The rise of social and mobile media is often blamed for alienating American youth from the real world and making them lonely, but apparently, they couldn't be more wrong.
New research found that although they spend a lot of time in the virtual world, American teenagers today are much less lonelier than their former generation.
Published in the Personality and Social Psychology Bulletin, the study was conducted by researchers from the University of Queensland and Griffith University. They analyzed data collected from a number of high school and college students and found out that the rate of loneliness reported by American youth over the years has gradually declined. Female pupils, in particular, feel much less lonely today than they did in the pre-Internet era.
This is, of course in direct contrast to the long held belief that the feeling of loneliness is widespread in the U.S. because of increased online interaction. The new research found out that while it's true that Generation Z has fewer real-life friends and doesn't prefer joining clubs for socializing, it doesn't mean that they are overcome with feelings of solitude.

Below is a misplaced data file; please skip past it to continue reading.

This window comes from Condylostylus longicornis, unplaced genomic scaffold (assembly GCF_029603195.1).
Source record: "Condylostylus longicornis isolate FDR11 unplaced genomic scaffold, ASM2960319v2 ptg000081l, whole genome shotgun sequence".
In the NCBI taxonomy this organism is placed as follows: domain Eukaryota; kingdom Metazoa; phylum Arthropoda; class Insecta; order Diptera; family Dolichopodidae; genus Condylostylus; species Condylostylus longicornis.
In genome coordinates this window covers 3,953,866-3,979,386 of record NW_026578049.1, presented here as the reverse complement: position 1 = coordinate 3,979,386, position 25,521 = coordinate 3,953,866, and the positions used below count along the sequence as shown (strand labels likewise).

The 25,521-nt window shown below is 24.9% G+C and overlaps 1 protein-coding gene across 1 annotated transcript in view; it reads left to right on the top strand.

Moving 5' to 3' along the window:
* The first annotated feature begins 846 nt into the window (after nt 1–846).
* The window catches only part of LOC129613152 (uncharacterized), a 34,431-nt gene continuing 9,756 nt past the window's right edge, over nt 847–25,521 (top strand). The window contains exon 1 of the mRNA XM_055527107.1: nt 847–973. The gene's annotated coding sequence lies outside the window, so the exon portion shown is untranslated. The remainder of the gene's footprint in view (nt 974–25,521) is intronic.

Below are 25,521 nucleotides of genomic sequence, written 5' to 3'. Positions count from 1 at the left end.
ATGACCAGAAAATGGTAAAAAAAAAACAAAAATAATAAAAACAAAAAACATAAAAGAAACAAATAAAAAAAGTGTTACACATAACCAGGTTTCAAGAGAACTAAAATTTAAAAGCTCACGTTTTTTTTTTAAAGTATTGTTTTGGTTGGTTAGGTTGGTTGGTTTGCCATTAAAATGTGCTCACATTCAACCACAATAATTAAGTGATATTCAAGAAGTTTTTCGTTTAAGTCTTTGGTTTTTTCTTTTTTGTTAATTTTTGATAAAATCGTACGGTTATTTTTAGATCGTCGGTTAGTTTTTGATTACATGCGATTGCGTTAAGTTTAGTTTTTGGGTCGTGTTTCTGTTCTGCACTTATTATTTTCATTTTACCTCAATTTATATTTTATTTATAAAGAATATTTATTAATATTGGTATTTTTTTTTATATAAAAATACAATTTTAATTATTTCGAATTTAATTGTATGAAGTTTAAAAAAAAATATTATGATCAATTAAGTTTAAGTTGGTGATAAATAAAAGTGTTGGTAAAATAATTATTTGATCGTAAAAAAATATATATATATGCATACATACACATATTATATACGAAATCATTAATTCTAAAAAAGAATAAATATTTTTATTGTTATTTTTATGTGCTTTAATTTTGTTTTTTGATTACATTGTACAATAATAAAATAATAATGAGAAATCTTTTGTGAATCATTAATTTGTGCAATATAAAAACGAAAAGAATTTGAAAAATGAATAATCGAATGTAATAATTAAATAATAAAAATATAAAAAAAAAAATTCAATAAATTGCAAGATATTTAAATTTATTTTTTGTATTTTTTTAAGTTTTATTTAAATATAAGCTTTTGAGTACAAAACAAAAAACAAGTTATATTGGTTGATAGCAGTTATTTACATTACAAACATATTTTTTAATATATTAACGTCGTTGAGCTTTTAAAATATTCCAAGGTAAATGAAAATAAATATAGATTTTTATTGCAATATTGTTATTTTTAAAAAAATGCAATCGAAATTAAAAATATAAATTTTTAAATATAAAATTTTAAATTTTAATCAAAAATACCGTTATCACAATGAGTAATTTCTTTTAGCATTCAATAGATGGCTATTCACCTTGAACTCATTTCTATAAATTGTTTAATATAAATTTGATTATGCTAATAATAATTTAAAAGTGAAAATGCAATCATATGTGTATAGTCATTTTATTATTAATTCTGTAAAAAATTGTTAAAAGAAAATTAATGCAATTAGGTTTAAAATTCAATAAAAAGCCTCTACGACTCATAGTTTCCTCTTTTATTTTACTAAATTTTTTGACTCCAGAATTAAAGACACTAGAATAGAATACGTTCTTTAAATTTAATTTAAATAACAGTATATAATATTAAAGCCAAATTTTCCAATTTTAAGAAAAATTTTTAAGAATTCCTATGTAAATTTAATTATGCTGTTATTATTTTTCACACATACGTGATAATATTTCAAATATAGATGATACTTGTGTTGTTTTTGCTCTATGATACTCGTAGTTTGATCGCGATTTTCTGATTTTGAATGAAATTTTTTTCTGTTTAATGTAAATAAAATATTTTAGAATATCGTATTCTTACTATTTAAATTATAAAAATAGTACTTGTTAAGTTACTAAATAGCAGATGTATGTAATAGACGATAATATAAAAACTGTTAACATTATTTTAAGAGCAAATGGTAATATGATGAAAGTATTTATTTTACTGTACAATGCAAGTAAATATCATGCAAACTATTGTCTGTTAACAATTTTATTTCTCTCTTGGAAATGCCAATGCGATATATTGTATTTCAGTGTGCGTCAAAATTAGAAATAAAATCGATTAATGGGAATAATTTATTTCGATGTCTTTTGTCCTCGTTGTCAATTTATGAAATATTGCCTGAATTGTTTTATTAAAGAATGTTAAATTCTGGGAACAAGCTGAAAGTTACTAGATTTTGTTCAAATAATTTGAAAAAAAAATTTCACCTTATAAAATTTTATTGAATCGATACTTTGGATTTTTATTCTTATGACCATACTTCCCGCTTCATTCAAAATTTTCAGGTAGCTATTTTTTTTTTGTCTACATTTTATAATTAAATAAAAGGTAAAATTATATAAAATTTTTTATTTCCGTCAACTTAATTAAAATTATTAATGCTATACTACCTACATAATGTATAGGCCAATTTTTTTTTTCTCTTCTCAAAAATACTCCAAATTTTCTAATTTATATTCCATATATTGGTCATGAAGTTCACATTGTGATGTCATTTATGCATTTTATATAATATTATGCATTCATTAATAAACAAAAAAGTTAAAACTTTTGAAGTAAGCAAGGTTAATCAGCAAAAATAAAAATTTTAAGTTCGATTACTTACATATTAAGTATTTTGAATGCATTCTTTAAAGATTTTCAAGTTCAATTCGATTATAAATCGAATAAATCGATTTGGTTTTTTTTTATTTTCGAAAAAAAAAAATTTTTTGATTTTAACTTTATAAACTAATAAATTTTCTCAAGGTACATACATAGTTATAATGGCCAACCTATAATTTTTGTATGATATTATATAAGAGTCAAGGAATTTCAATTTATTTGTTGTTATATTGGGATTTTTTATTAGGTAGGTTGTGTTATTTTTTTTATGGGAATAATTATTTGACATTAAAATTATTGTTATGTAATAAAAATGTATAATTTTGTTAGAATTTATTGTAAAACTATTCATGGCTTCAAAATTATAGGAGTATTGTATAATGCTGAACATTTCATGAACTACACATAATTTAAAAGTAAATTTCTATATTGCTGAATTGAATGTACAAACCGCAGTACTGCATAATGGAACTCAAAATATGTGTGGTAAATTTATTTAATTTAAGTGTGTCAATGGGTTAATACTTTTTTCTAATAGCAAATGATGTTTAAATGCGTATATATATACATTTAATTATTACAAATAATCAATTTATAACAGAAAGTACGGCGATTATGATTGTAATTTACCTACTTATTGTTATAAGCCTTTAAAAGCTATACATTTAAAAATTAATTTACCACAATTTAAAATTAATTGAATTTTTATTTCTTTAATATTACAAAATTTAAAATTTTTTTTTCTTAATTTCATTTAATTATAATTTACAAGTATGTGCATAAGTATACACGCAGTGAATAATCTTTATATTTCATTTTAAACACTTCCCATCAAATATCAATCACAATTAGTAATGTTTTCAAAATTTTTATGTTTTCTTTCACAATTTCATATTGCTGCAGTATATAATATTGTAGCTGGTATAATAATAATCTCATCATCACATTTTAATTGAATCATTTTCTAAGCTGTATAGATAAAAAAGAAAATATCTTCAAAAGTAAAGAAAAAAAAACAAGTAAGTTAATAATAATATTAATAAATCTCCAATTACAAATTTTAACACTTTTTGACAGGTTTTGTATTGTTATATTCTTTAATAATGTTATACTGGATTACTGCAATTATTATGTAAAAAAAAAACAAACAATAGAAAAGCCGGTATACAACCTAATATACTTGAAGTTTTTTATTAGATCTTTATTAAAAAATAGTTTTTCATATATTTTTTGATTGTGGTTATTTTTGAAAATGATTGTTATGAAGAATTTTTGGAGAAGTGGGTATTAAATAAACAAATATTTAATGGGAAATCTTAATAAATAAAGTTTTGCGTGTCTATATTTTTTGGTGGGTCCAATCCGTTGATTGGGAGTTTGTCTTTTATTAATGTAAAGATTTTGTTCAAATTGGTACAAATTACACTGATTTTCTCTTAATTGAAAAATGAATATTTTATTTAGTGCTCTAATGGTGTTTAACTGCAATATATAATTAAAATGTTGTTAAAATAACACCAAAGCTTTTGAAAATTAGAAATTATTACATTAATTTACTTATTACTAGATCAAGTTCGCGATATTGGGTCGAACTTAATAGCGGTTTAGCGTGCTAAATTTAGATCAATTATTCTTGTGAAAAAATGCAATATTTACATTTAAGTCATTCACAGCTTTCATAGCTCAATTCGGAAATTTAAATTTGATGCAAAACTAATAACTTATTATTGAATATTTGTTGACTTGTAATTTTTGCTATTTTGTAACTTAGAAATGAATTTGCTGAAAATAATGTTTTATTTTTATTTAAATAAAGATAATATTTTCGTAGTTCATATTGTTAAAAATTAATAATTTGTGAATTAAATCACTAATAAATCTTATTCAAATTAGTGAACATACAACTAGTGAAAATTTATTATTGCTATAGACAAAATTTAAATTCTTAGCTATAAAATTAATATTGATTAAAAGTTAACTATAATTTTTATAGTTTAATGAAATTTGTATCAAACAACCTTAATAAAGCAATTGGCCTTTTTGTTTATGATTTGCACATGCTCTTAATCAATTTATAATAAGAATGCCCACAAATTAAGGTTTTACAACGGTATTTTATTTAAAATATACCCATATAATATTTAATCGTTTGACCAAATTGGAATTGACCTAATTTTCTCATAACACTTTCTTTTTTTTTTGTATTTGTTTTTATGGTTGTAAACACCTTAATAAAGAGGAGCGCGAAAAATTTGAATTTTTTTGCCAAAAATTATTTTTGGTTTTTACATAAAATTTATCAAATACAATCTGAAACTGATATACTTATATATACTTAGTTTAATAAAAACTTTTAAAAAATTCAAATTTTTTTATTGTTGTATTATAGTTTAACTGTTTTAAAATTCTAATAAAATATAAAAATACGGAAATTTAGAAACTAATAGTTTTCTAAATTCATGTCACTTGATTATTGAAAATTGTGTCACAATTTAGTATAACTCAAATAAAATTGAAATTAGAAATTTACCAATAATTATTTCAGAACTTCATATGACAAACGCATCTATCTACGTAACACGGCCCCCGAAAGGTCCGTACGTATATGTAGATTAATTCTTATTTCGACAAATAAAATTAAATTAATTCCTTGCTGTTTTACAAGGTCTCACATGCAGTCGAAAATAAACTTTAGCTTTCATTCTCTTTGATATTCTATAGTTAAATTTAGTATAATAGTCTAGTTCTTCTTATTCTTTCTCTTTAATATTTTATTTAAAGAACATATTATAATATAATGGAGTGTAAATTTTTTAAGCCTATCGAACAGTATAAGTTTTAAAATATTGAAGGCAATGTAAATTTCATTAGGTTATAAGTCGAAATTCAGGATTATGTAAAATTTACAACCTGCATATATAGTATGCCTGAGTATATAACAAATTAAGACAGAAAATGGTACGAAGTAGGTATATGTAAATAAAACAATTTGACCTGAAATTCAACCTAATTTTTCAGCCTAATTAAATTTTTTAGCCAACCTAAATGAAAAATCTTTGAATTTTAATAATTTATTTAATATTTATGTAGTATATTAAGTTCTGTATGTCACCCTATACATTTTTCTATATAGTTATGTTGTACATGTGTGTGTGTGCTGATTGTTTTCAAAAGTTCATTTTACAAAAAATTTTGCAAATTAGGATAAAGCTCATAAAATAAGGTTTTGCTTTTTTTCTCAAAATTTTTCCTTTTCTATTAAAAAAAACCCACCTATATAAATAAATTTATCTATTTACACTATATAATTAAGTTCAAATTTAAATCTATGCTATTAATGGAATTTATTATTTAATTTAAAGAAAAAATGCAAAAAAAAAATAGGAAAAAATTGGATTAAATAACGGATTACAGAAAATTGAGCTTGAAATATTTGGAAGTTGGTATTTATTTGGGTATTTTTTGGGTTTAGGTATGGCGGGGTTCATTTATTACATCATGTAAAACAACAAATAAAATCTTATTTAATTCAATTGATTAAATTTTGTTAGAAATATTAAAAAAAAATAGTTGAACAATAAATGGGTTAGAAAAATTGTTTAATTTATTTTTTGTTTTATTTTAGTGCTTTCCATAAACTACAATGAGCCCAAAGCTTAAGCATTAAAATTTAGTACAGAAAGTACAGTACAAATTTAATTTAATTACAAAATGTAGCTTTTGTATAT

“The trend in loneliness may be caused by modernization,” said David Clark, lead author of the study.
Clark and his team is of the opinion that “extraversion and self-esteem, have increased over time” and that explains this trend of reverse proportion in social interactions and empathy.
“[Throughout history] people become less dependent on their families and need more specialized skills, which could lead to less interest in social support and more self-sufficiency,” Clark added. “Over time, people are more individualistic, more extroverted, and have higher self-esteem.”